Powell v. Mayor, City of New Haven
In June 2007, the City of New Haven, Connecticut approved the issuance of Elm City Resident Cards, which it claimed to be the first municipal identification document of its kind in the United States. The card was issued by the City of New Haven Office of New Residents, and was designed to be used as personal identification by the bearer, with no use restrictions imposed by the city. The novel and controversial aspect of the New Haven ID card program was that illegal aliens were officially permitted and encouraged to apply for and use the ID card in their daily activities.
Several concerned citizens filed multiple Freedom of Information Act (FOIA) requests under Connecticut state law in July and August 2007 seeking “any list maintained by the city of recipients of the Elm City Resident Card, including names, addresses, and photographs, as well as to documents collected by the city in support of issuance of such cards, including the application forms and related materials.” In September 2007, the New Haven Community Services Administrator provided some documents, but refused to provide the actual application records on the ground that the records were exempt from disclosure because their release would constitute an invasion of the recipients’ personal privacy.
IRLI represented the citizens during the early stages of the proceeding before the Freedom of Information Commission (FOIC) to force release of the records. Later in the proceeding IRLI appeared as amicus. Several illegal aliens and two Hispanic community groups were allowed by the FOIC to participate as intervenors, represented by the Yale School of Law Immigration Clinic and pro bono associates from several NYC law firms.
In its amicus brief (attached here) before the FOIC, IRLI argued that the records were not subject to privacy protections under state FOIA law because they (1) were not “personnel or similar files,” (2) pertained to legitimate matters of public concern, and that their disclosure (3) would not be “highly offensive to a reasonable person” and (4) did not raise constitutional privacy claims. IRLI contended that “No [state or federal] court that has directly addressed the subject has found that aliens, and in particular illegal aliens, have a right of privacy in information about their personal identities and immigration status found in public records.” In particular, “an alien’s identity and immigration status are not liberty interests protected by the Fourteenth Amendment, because an alien has no constitutionally or statutorily-based expectation of privacy in his or her identity, immigration status, or personal immigration information maintained in official government files.”
IRLI further argued that the records were not subject to exemption on the ground that disclosure would create a “safety risk … to any person” under Connecticut FOIA, because that element was narrowly construed under state law to cover only risks of physical attack against security personnel, emergency response personnel and activities, or other persons located in or at a government-owned or leased institution or facility. In the case of the New Haven ID Card, the definition of risk did not extend to “speculative risks of harm to generic members of the public from future private criminal acts of unknown third parties, with no specific nexus to the safety or security of public facilities in Connecticut, or the persons working or transacting business therein.” The city’s “proposed construction of safety risk” was thus “so unreasonably expansive as to actually swallow the FOIA cornerstone presumption of the disclosure of public documents.”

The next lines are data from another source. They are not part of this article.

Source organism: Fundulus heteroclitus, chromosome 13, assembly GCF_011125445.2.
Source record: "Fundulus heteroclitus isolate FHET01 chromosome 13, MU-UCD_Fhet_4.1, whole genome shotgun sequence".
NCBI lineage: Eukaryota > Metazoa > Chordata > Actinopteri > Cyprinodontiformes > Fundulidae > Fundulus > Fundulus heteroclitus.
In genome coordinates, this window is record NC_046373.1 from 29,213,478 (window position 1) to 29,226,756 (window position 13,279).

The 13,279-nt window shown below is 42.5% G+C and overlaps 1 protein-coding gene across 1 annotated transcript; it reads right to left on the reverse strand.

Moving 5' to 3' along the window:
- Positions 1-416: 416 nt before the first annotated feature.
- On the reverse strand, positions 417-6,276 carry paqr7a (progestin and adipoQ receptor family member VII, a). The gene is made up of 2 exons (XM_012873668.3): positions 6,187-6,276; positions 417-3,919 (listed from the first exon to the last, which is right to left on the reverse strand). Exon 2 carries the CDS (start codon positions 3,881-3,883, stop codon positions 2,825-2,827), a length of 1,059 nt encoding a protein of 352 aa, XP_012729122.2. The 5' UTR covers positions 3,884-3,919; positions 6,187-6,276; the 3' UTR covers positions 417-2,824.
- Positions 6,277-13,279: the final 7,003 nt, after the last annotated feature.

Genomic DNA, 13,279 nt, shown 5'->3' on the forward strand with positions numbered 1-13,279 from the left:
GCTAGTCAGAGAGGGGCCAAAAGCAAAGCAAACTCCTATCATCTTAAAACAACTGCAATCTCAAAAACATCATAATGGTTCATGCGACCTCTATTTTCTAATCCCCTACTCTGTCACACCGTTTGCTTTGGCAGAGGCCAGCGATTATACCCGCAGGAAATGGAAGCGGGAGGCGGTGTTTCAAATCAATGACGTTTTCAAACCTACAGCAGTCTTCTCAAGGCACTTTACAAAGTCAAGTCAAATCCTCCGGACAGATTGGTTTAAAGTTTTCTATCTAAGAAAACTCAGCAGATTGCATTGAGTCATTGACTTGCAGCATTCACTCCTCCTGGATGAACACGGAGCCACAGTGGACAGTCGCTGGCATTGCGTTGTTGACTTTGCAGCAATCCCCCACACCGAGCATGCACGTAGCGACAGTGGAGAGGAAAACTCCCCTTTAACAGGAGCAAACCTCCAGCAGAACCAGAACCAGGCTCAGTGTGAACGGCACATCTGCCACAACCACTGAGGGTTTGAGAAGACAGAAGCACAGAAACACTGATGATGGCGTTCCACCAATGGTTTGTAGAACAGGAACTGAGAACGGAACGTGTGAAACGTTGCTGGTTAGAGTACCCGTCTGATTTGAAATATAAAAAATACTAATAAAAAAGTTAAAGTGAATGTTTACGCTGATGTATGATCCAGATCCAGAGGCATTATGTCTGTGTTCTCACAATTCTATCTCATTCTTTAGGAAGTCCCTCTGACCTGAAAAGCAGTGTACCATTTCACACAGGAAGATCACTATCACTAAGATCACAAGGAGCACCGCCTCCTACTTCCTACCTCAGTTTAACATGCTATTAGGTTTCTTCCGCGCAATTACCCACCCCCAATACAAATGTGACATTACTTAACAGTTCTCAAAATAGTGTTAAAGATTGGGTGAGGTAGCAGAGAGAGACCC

IRLI further argued that the city had failed to follow statutory procedures under state law for complying with FOIA requests. In particular, the city had not only refused to comply with the citizens’ FOIA requests, but had forwarded them to the Connecticut Director of Emergency Management and Homeland Security (DEMHS) who, under an amendment to the state FOIA statute that took effect after the requests had been filed, determined that “shutting down the Elm City ID Card program may result in an increased safety risk for one or more individuals.”
IRLI also contended that the Commission improperly considered testimony by experts presented by the city that abusive emails received by the city from third parties angered by the ID Card program could not constitute a “threat” sufficient to overcome the FOIA presumption of disclosure on First Amendment grounds, while failing to consider testimony by IRLI experts, Jessica Vaughan of the Center for Immigration Studies, and a retired Immigration and Naturalization Service special agent, that assisting in concealing the identities of illegal aliens created a generalized risk of increased criminal activity by illegal alien cardholders.
The state FOIC issued its findings in June 2008, finding that the requested documents, including the names, addresses and photographs of applicants were all “municipal records” within the meaning of the Connecticut FOIA statute, that the City had failed to comply with FOIA by failing to follow certain prescribed procedures within prescribed timelines, but that testimony and evidence from the state DEMHS had established that, based on testimony from city witnesses and communications that “demonstrate a potential lethality towards the ID program and its applicants,” the requested records were exempt from disclosure under the public safety risk exemption in the FOIA law. The FOIC thus “declined to reach the merits” of the First Amendment and other claims of the citizens. Powell v. Mayor City of New Haven, FIC# 2007-498 (June 23, 2008); Dustin Gold and Community Watchdog Project v. Mayor City of New Haven, FIC# 2007-605 (July 17, 2008).